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While it may be some time before users are due to replace the button cell battery in their AirTag, Apple has issued a warning against buying products with bitterant coatings as they might not work with the device.
According to an Apple support document regarding AirTag battery replacement, users should avoid purchasing batteries with bitterant coatings.
"CR2032 batteries with bitterant coatings might not work with AirTag or other battery-powered products, depending on the alignment of the coating in relation to the battery contacts," Apple says in the document, as spotted by The Loop.
The special treatment is used by some battery makers to prevent children from swallowing the small power sources. Bitterants are non-toxic chemicals that smell or taste bitter and are commonly used to discourage ingestion or inhalation of potentially dangerous products. Chemicals used by battery makers react with saliva to create an unpleasant taste.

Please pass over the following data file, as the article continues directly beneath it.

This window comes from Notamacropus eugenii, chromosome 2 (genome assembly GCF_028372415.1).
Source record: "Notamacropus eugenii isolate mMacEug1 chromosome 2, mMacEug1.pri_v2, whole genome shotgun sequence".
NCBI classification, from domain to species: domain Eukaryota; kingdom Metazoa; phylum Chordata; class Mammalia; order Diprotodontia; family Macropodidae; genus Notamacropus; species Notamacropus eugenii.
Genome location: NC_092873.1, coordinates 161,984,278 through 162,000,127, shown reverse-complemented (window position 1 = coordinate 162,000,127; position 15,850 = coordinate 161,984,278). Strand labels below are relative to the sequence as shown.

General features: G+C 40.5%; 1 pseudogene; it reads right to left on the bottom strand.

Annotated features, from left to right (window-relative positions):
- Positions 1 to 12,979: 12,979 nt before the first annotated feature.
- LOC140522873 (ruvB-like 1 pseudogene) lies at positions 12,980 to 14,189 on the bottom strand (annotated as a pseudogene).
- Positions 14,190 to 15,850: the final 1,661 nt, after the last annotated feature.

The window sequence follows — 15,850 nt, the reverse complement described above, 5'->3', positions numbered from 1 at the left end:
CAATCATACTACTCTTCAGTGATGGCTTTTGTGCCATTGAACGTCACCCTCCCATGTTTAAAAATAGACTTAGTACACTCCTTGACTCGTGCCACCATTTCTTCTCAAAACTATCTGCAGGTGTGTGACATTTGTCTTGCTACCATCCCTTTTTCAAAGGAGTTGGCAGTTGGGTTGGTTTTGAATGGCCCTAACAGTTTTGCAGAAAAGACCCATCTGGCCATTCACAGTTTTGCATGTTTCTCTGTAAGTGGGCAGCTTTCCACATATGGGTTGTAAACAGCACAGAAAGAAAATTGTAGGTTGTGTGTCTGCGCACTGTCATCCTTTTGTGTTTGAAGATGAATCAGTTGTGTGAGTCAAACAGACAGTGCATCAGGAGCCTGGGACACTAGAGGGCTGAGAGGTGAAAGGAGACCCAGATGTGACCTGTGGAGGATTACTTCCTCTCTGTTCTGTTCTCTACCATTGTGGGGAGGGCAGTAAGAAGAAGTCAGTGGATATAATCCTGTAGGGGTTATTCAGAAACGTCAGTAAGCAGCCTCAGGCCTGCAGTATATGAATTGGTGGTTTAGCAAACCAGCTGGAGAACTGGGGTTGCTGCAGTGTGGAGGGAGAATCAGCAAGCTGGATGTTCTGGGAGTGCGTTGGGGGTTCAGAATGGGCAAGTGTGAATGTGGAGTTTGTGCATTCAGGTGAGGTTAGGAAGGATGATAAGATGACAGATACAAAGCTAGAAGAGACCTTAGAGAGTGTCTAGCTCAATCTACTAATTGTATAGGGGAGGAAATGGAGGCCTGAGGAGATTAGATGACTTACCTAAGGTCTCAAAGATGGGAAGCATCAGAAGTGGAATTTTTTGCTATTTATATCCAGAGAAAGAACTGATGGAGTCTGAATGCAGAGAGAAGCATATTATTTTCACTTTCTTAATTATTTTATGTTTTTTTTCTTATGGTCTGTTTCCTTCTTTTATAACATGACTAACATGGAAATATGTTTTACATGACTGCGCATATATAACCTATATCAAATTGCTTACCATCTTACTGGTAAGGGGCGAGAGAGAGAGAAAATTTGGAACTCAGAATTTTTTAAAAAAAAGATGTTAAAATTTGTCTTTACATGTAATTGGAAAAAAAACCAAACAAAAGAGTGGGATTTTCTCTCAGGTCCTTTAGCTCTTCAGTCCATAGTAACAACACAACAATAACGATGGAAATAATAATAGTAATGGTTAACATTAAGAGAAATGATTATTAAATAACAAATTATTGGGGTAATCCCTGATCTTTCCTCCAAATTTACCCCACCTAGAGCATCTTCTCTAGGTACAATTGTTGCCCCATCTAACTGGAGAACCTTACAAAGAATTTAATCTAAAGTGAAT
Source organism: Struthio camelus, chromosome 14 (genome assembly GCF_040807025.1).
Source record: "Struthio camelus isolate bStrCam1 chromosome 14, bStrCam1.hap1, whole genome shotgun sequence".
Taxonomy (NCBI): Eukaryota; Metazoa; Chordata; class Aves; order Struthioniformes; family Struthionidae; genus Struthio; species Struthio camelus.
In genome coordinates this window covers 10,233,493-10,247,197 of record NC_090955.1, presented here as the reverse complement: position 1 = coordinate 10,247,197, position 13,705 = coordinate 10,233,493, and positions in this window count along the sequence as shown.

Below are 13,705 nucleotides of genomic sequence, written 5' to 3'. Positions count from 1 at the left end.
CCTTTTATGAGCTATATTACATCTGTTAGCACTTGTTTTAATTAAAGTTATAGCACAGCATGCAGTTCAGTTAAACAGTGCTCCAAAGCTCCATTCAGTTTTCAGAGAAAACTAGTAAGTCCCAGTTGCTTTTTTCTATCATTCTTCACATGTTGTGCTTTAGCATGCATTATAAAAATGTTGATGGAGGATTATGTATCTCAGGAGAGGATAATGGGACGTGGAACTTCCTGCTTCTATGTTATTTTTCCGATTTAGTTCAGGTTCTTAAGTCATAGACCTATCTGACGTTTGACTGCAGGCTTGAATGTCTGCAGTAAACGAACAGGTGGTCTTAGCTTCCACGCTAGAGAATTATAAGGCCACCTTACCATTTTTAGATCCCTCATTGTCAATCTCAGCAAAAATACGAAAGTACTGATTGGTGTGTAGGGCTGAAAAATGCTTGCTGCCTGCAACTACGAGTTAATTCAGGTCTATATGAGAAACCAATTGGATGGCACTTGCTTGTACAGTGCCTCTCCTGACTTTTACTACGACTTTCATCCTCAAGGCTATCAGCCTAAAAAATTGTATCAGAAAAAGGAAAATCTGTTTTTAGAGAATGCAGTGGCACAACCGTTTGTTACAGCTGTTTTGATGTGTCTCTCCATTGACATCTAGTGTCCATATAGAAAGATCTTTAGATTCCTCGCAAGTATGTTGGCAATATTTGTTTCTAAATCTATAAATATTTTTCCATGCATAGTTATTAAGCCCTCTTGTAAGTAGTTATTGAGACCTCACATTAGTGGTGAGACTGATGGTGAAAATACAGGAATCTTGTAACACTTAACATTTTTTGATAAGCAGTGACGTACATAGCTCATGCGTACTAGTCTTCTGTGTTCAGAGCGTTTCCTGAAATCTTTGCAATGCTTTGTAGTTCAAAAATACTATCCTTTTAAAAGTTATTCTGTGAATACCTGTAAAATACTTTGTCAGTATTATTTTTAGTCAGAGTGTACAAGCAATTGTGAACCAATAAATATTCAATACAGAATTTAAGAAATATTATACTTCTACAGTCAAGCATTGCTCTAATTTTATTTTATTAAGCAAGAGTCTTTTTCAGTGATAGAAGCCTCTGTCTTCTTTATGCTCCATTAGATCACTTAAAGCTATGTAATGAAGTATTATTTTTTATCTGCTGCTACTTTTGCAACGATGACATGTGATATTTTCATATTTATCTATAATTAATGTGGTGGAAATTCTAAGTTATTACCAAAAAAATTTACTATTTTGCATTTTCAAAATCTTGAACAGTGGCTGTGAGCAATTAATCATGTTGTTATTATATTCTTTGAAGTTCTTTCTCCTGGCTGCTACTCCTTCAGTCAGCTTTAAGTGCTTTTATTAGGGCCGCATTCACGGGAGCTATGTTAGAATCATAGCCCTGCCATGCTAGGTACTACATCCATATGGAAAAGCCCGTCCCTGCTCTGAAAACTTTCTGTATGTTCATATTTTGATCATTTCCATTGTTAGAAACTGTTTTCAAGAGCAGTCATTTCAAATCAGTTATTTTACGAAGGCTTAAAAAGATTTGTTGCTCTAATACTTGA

Apple published the support page days after Australia issued a consumer advisory urging parents to keep AirTag away from children because its easily accessible battery is a choking hazard.
In the warning, the Australian Competition and Consumer Commission cited the ease at which AirTag can be opened, revealing the small CR2032 battery. To open AirTag, users simply press down on the stainless steel battery cover, twist counterclockwise until it stops rotating and lift it off.
The ACCC also said closing an AirTag's chassis does not always ensure that the battery compartment is secure. Apple's tracking device plays a tone when its cover makes contact with the battery, but that does not necessarily mean the device is locked, the body said.
At least one Australian retailer pulled the product from its shelves citing the same concerns outlined by the ACCC.